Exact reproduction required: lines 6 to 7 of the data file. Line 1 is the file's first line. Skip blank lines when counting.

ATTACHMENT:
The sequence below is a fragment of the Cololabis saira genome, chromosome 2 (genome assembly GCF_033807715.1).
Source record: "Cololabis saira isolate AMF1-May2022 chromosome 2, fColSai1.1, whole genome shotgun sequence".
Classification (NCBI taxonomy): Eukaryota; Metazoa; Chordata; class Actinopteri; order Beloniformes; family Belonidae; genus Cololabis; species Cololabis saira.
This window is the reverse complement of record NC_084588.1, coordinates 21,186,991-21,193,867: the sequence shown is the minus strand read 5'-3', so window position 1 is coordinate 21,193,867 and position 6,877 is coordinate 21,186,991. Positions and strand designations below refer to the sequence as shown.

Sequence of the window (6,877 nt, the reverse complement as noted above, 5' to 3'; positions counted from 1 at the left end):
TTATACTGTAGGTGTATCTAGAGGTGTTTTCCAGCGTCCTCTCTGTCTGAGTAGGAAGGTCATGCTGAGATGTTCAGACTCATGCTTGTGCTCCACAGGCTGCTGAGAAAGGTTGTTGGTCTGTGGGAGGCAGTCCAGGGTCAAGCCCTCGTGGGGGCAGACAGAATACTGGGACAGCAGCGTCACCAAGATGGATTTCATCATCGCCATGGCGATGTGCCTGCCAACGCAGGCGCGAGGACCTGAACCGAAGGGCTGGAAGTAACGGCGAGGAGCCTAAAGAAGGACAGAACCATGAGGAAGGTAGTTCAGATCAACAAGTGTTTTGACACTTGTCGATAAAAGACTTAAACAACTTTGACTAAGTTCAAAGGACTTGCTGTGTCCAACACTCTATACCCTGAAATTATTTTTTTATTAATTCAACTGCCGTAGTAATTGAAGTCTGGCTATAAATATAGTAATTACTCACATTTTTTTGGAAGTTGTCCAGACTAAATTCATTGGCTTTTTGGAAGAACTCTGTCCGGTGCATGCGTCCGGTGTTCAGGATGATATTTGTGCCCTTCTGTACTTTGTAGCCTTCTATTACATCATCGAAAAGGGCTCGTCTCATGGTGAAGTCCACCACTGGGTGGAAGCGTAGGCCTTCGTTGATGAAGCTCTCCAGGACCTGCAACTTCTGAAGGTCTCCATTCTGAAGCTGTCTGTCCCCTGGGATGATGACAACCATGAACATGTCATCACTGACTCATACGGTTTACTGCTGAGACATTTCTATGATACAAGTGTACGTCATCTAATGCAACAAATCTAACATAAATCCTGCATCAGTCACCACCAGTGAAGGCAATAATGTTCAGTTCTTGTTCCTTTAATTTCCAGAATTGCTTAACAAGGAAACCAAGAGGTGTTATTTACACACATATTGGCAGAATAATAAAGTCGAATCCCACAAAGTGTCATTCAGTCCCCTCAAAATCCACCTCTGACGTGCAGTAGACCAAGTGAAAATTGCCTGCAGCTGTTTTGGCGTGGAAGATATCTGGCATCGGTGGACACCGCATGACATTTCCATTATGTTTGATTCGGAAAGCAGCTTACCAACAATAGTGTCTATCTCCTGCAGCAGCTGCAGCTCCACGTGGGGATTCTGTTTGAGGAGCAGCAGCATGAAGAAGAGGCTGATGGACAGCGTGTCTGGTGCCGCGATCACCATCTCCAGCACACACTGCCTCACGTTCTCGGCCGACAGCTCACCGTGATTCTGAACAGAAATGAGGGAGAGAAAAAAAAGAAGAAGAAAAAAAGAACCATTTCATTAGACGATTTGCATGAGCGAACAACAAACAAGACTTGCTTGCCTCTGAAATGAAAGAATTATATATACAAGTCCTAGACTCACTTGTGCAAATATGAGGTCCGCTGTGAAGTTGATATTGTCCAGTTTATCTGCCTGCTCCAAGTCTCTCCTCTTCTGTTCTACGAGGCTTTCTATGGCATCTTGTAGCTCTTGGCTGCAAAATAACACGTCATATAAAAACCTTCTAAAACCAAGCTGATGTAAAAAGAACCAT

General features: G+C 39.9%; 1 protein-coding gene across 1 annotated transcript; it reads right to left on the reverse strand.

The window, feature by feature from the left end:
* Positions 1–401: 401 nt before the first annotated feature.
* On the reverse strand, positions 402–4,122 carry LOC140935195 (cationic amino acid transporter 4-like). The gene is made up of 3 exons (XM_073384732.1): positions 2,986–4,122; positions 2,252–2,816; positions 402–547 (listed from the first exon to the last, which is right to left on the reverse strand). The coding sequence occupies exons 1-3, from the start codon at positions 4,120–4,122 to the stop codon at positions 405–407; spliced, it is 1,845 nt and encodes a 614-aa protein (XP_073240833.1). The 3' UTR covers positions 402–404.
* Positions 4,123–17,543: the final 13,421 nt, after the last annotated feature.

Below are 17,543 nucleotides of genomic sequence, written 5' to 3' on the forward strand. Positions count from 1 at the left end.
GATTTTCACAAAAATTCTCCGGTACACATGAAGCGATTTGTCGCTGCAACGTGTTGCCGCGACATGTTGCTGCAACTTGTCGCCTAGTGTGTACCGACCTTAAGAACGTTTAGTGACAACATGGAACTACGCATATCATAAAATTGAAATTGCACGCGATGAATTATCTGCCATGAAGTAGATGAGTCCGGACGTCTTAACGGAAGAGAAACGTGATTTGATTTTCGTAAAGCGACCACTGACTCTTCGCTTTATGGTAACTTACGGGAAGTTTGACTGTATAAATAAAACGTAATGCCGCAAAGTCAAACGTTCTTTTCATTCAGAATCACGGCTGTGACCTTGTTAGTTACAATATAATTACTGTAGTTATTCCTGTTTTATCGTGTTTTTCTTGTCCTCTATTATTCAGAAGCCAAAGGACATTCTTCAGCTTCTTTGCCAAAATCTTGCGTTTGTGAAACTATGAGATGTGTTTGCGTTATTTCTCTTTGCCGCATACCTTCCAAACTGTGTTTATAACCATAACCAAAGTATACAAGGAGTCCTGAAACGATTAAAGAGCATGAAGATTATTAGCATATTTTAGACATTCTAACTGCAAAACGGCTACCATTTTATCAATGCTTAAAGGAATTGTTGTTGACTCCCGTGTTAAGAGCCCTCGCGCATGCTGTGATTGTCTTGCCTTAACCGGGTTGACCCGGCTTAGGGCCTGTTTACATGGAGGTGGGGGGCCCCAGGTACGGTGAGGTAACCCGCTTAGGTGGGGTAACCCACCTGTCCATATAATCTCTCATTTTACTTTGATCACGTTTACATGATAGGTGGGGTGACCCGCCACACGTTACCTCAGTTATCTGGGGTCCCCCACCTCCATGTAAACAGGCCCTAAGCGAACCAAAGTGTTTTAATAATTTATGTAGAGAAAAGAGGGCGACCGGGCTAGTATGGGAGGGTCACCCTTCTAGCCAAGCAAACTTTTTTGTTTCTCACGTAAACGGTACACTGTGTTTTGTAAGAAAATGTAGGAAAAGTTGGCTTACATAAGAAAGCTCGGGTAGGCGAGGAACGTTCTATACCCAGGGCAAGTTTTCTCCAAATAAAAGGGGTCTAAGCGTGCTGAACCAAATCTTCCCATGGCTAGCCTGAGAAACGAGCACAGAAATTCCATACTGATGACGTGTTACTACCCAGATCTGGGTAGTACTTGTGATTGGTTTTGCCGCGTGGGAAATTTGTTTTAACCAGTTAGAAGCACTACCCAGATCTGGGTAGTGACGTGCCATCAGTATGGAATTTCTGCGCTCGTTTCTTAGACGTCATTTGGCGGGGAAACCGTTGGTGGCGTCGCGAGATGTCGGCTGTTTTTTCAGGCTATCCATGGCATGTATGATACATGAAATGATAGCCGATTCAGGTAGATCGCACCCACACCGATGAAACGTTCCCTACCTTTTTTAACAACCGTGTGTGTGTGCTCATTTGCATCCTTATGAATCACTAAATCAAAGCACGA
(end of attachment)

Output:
TTATACTGTAGGTGTATCTAGAGGTGTTTTCCAGCGTCCTCTCTGTCTGAGTAGGAAGGTCATGCTGAGATGTTCAGACTCATGCTTGTGCTCCACAGGCTGCTGAGAAAGGTTGTTGGTCTGTGGGAGGCAGTCCAGGGTCAAGCCCTCGTGGGGGCAGACAGAATACTGGGACAGCAGCGTCACCAAGATGGATTTCATCATCGCCATGGCGATGTGCCTGCCAACGCAGGCGCGAGGACCTGAACCGAAGGGCTGGAAGTAACGGCGAGGAGCCTAAAGAAGGACAGAACCATGAGGAAGGTAGTTCAGATCAACAAGTGTTTTGACACTTGTCGATAAAAGACTTAAACAACTTTGACTAAGTTCAAAGGACTTGCTGTGTCCAACACTCTATACCCTGAAATTATTTTTTTATTAATTCAACTGCCGTAGTAATTGAAGTCTGGCTATAAATATAGTAATTACTCACATTTTTTTGGAAGTTGTCCAGACTAAATTCATTGGCTTTTTGGAAGAACTCTGTCCGGTGCATGCGTCCGGTGTTCAGGATGATATTTGTGCCCTTCTGTACTTTGTAGCCTTCTATTACATCATCGAAAAGGGCTCGTCTCATGGTGAAGTCCACCACTGGGTGGAAGCGTAGGCCTTCGTTGATGAAGCTCTCCAGGACCTGCAACTTCTGAAGGTCTCCATTCTGAAGCTGTCTGTCCCCTGGGATGATGACAACCATGAACATGTCATCACTGACTCATACGGTTTACTGCTGAGACATTTCTATGATACAAGTGTACGTCATCTAATGCAACAAATCTAACATAAATCCTGCATCAGTCACCACCAGTGAAGGCAATAATGTTCAGTTCTTGTTCCTTTAATTTCCAGAATTGCTTAACAAGGAAACCAAGAGGTGTTATTTACACACATATTGGCAGAATAATAAAGTCGAATCCCACAAAGTGTCATTCAGTCCCCTCAAAATCCACCTCTGACGTGCAGTAGACCAAGTGAAAATTGCCTGCAGCTGTTTTGGCGTGGAAGATATCTGGCATCGGTGGACACCGCATGACATTTCCATTATGTTTGATTCGGAAAGCAGCTTACCAACAATAGTGTCTATCTCCTGCAGCAGCTGCAGCTCCACGTGGGGATTCTGTTTGAGGAGCAGCAGCATGAAGAAGAGGCTGATGGACAGCGTGTCTGGTGCCGCGATCACCATCTCCAGCACACACTGCCTCACGTTCTCGGCCGACAGCTCACCGTGATTCTGAACAGAAATGAGGGAGAGAAAAAAAAGAAGAAGAAAAAAAGAACCATTTCATTAGACGATTTGCATGAGCGAACAACAAACAAGACTTGCTTGCCTCTGAAATGAAAGAATTATATATACAAGTCCTAGACTCACTTGTGCAAATATGAGGTCCGCTGTGAAGTTGATATTGTCCAGTTTATCTGCCTGCTCCAAGTCTCTCCTCTTCTGTTCTACGAGGCTTTCTATGGCATCTTGTAGCTCTTGGCTGCAAAATAACACGTCATATAAAAACCTTCTAAAACCAAGCTGATGTAAAAAGAACCAT

General features: G+C 39.9%; 1 protein-coding gene across 1 annotated transcript; it reads right to left on the reverse strand.